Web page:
Lessons without end, at once lofty and hallowing, might be deduced from the triumphant entry of Jesus Christ into Jerusalem, celebrated by the Church on this day; we limit ourselves, however, to considering the event under one aspect merely, in order to draw therefrom a moral lesson for our spiritual instruction. Jesus Christ enters Jerusalem, and the people forthwith improvise a triumph all the more noble because it has cost neither blood nor tears, and so much the more touching because it is spontaneous. The whole town is in commotion, the roadway is strewn with branches and covered with the garments of the bystanders, every mouth resounding with acclamations, and blessings, and praise. Jesus Christ is proclaimed the son of David, the King of the nation and the Messiah. Ere a few days are sped, the very people that had applauded now clamor for His death, curse and insult Him, and assist at His degrading death with fiendish cries of triumph.
Even thus pass away the glories of the world, its joys, its possessions, even life itself. To-day at the height of greatness, tomorrow in the deepest abasement; but yesterday the idol of a nation, to-day the object of its hate; now surrounded with prosperity, and yet a little while, borne down by misfortune; one day full of life and vigor, and the next consigned to the tomb.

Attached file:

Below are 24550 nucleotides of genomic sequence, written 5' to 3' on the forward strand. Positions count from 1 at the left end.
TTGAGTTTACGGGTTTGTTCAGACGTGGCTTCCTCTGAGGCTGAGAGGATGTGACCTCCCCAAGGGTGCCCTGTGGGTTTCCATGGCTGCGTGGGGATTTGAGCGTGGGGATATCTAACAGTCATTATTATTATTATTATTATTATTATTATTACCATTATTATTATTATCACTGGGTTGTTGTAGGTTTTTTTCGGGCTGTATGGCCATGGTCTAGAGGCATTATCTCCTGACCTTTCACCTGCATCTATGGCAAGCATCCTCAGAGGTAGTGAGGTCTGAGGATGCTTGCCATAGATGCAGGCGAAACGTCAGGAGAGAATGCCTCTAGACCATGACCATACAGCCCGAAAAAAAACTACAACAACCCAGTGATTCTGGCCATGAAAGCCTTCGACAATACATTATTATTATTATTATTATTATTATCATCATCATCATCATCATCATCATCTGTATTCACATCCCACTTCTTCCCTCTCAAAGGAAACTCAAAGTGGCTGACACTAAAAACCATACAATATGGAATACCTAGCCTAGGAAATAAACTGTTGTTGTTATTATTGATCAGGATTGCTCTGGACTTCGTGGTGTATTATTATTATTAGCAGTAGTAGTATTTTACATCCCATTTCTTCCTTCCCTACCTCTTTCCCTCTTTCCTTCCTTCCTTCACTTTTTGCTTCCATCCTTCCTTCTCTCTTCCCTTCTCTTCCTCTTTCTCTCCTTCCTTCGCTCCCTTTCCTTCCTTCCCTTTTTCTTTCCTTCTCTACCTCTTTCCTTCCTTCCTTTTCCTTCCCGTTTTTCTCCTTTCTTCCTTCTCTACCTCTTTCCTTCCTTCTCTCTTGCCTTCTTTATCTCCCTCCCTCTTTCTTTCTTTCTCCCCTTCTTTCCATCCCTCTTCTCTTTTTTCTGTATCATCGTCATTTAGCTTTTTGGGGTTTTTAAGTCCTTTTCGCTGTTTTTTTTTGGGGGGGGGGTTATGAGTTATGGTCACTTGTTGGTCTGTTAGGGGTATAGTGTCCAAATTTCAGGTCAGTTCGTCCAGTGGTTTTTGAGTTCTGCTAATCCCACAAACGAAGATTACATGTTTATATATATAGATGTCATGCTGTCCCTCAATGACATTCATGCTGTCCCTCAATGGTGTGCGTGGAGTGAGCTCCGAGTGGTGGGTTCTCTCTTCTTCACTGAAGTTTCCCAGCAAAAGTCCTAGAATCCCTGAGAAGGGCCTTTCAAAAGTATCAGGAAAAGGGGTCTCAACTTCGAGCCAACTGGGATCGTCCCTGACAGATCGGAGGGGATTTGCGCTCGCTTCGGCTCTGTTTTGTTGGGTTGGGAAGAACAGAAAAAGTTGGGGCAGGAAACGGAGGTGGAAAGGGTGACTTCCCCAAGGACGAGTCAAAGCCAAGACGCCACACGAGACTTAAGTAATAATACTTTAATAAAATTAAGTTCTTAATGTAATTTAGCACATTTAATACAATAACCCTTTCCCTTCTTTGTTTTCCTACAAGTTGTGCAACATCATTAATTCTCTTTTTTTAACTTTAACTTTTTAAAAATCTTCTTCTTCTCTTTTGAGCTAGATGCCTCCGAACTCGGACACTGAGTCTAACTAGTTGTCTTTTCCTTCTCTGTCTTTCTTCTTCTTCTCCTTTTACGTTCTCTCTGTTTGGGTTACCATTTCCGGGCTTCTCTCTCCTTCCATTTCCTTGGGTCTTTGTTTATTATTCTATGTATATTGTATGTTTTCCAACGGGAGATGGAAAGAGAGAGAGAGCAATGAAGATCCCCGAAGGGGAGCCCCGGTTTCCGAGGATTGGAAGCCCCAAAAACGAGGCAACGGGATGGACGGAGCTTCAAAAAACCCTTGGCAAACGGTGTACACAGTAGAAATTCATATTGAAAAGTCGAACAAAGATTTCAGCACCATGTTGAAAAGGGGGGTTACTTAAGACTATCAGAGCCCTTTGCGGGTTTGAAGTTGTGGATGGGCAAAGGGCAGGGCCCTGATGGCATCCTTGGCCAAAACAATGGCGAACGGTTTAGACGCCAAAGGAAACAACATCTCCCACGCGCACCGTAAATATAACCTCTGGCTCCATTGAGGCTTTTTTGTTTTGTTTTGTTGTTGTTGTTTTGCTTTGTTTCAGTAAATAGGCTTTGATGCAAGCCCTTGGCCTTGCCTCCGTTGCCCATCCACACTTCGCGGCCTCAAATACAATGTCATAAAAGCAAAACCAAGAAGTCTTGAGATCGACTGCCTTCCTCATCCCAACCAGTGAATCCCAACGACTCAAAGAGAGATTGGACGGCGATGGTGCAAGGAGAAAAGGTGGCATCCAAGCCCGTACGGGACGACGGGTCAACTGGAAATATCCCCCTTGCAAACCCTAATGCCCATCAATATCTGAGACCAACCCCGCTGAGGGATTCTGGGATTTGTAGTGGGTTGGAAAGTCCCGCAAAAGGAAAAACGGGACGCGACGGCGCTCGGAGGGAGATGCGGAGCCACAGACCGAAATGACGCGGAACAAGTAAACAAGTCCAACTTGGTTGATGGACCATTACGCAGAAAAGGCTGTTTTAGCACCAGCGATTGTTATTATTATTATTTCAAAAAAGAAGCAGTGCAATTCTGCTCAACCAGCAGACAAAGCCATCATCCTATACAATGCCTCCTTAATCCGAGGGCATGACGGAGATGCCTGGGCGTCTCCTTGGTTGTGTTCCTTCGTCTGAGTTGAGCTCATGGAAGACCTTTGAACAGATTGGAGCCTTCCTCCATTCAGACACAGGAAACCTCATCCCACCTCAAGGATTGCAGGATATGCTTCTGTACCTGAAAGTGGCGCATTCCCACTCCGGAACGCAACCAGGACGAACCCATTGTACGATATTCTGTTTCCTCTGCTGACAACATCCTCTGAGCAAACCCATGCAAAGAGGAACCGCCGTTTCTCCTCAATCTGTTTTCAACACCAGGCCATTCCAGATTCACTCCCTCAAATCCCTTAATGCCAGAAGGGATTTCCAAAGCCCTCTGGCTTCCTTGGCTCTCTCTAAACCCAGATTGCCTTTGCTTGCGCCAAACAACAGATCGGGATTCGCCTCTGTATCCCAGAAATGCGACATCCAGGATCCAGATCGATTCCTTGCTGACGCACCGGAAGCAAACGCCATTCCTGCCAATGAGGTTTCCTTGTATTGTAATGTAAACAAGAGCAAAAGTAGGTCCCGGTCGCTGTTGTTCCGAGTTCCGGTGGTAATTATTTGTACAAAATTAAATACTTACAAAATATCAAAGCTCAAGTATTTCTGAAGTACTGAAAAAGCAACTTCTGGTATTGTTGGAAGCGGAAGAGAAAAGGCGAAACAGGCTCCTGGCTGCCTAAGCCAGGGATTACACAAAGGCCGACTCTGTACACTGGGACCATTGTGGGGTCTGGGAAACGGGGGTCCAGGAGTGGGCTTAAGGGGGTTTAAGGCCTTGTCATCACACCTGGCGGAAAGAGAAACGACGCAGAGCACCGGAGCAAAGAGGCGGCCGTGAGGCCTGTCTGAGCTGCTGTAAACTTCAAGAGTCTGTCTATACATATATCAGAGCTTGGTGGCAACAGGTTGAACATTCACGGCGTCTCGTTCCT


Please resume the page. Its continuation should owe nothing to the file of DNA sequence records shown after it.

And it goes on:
Foolish, then, are they who would account as of any value, or would cling to, things perishable! What bitter awakenings have not such poor deluded beings to expect, and what chagrin and tearful disappointments do they not create for themselves! The Christian who places the aim of his hopes and the centre of his affections at a higher range is both wiser and more happy. Prosperity does not blind nor inebriate him, since he knows it to be capricious and changeful; adverse fortune does not overwhelm him, because he was prepared for it and awaited it with calmness. The unforeseen alone affords any ground for fear; and to the faithful Christian there is nothing that is unforeseen.
Reflection – The recommendation given by the great Apostle may be aptly brought to mind: “And they that weep be as though they wept not; and they that rejoice, as they rejoiced not; and they that use this world, as though they used it not; for the fashion of this world passeth away.”